With higher taxes coming our way, we have to applaud any health care fund that shields an employee from paying more taxes than necessary, whether it's a Flexible Spending Account (FSA), Health Reimbursement Arrangement (HRA) or Health Savings Account (HSA). Many employers were quick to jump on the HRA bandwagon when the private letter ruling allowed for their adoption, but HSAs are emerging as the clear winner with an adoption rate double that of HRA's. In fact, HSAs have been growing at a rate that has exceeded that of HMO's when they were first introduced. This SHRM article confirms that in 2011, 41% of companies adopted an HSA (compared to 20% HRA) with another 12 percent of companies expected to do so in 2012.
So if you jumped into the HRA game and are considering a move to a more tax-efficient account that will allow your employee skin in the game and greater tax savings ... you need to know that IRS will allow a rollover conversion, but the one-time rollover opportunity ends in 2011.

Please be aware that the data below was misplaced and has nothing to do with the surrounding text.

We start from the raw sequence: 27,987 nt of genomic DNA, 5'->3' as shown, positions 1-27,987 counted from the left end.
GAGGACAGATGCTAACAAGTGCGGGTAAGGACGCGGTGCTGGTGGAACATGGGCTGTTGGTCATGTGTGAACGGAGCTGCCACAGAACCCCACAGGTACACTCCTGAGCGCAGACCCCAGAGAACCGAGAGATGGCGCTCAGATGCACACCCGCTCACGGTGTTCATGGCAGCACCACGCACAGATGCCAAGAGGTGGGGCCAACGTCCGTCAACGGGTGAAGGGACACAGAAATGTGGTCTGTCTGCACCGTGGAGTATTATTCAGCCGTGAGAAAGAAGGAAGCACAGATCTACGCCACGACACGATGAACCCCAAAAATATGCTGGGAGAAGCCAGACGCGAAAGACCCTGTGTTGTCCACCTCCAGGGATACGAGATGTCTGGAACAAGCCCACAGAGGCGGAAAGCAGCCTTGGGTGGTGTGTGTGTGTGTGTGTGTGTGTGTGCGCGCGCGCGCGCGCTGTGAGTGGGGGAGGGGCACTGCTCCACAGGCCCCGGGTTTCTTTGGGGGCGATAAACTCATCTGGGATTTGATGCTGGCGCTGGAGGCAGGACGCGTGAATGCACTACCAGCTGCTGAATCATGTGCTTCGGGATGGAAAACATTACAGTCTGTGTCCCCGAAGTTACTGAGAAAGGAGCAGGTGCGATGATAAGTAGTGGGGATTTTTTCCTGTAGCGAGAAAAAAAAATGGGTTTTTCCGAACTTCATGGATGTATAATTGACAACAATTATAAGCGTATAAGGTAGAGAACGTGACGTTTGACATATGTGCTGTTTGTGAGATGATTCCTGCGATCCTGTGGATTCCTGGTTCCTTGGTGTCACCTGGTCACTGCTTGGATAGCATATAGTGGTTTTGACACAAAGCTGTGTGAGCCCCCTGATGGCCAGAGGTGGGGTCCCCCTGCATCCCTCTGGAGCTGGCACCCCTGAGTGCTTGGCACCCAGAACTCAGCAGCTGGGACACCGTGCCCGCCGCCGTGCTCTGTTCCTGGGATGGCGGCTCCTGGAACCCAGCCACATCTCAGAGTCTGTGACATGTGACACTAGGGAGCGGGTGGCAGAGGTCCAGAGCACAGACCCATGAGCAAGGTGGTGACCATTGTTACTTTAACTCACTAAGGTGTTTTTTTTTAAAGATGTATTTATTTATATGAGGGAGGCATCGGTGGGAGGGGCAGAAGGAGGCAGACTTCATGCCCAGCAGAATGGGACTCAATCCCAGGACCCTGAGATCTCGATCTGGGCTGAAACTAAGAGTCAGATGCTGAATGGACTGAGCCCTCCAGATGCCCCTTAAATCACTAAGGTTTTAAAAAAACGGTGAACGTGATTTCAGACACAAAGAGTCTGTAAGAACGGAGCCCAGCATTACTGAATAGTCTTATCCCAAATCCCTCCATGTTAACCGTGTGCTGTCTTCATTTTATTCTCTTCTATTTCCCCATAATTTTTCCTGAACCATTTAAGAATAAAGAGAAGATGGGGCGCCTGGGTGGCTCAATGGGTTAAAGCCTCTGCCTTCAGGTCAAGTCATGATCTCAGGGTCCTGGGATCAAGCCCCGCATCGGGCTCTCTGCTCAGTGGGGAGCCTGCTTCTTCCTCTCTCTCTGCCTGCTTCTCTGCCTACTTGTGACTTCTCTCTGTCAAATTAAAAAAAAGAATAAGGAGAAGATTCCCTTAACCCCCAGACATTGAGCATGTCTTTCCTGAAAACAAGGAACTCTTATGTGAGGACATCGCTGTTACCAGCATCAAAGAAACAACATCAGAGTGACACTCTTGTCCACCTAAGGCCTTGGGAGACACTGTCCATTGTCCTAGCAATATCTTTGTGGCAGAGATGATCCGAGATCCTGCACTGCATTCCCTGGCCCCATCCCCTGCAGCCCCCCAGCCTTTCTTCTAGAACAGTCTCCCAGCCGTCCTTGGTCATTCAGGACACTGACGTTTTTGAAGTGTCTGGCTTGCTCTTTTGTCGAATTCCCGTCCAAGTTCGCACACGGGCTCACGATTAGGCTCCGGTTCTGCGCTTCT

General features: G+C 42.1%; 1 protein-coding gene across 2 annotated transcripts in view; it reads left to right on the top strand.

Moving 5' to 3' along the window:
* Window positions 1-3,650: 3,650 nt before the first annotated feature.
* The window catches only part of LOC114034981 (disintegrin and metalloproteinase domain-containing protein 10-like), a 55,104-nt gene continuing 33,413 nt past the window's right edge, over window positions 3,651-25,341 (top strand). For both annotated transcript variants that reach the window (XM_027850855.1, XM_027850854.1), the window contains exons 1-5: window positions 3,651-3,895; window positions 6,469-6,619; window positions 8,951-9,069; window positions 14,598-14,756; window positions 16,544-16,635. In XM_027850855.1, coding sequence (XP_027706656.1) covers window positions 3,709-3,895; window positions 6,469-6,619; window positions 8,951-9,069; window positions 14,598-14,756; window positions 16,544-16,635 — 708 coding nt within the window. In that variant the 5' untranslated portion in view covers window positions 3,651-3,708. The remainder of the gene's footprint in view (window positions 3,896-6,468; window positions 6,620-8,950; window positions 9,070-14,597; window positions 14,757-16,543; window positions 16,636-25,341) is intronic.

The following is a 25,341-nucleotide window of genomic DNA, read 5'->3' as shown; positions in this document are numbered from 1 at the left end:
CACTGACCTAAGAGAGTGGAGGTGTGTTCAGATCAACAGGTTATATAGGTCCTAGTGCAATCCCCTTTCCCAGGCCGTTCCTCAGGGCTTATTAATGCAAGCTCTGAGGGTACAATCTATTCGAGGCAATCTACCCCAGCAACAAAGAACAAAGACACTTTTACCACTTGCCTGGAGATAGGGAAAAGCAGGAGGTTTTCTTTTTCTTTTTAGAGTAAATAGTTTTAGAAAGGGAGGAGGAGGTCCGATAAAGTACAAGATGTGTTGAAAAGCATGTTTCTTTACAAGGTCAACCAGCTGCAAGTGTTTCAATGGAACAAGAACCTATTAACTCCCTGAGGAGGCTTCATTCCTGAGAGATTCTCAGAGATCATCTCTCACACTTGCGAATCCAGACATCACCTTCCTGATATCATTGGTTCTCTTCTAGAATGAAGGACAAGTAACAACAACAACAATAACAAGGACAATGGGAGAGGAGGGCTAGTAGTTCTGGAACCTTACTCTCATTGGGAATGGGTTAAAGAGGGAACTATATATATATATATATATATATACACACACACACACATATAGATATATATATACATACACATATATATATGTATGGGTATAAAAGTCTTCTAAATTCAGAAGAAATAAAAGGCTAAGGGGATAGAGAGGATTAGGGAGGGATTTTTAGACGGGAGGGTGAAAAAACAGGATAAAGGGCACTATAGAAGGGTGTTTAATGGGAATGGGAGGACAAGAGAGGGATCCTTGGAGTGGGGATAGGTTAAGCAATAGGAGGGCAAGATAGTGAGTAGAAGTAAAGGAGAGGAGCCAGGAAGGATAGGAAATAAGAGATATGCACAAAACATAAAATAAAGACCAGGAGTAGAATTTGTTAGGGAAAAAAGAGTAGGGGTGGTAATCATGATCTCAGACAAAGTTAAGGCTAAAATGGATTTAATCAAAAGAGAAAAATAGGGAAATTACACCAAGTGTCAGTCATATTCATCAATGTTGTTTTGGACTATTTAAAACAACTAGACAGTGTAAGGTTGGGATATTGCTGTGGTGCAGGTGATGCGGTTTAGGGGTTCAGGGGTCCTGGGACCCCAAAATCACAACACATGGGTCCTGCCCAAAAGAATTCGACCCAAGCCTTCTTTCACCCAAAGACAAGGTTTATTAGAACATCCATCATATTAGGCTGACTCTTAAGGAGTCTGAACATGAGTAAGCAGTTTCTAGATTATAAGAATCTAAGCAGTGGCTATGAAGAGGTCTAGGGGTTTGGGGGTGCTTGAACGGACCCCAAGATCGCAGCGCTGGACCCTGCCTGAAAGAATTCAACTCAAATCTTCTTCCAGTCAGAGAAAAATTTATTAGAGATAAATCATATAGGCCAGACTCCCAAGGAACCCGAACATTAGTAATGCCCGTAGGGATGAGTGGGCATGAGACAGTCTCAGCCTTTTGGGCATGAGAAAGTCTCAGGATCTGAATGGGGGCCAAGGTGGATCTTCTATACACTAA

In working with our clients through these conversions, we have compiled the following IRS service rules that govern the rollover:
- Employee can transfer the balance of the HRA to an HSA. The transfer must be made by December 31, 2011 and can only be done once;
- The qualified HSA distribution from the HRA cannot exceed the lesser of the balance of the HRA on September 21, 2006 or the date of the distribution;
- The employer must amend HRA plan document by December 31, 2011 to allow the qualified HSA distribution;
- There should be no prior qualified HSA distribution from the HRA on behalf of any employee with respect to that particular HRA;
- The employee must have HDHP coverage as of January 1, 2012;
- The employee must elect by December 31, 2011 to have the employer make a qualified HSA distribution from the HRA to the employee's HSA;
- The HRA may make no reimbursements to the employee after December 31, 2011 (i.e. the plan year-end balance is "frozen"); and
- The employer must make the qualified HSA transfer directly to the trustee or custodian of the employee's HSA by March 15, 2012; and either a) after the qualified HSA distribution there is a $0 balance in the HRA, and the employee is no longer a participant in any non-HSA compatible health plan; or b) effective on or before the date of the qualified HSA distribution, the general purpose HRA is converted into an HSA-compatible HRA for all participants.
For more information concerning one-time rollover opportunities, you may elect to read this Lockton Benefit Group Compliance Alert.